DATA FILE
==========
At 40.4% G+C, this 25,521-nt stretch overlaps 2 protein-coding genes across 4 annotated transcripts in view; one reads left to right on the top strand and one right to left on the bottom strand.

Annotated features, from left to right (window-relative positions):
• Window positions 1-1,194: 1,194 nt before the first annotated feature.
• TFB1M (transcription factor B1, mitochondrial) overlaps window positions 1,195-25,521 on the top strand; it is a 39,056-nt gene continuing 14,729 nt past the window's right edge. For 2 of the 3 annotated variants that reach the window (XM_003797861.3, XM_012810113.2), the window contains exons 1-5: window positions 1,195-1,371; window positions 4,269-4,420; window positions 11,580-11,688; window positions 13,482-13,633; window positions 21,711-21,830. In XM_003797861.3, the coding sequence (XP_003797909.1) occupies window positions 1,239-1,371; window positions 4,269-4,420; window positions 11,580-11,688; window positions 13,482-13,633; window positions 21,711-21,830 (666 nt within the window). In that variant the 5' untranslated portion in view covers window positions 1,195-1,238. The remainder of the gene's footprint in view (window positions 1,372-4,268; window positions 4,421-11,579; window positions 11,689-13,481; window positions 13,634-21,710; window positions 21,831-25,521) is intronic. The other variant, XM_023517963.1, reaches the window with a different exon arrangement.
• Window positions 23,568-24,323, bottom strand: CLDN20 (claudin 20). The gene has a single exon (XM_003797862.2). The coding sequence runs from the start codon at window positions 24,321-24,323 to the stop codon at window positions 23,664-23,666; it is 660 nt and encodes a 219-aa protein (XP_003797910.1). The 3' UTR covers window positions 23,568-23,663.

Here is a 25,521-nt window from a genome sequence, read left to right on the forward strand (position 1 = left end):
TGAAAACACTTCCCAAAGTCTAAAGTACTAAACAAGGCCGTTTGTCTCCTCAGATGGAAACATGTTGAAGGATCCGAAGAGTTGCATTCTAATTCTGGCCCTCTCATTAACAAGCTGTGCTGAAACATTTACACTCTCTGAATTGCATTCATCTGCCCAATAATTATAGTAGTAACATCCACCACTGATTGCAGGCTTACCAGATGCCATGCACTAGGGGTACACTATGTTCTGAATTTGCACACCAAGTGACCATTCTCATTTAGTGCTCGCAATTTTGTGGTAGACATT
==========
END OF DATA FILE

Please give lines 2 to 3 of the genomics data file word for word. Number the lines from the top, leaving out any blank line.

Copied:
Annotated features, from left to right (window-relative positions):
• Window positions 1-1,194: 1,194 nt before the first annotated feature.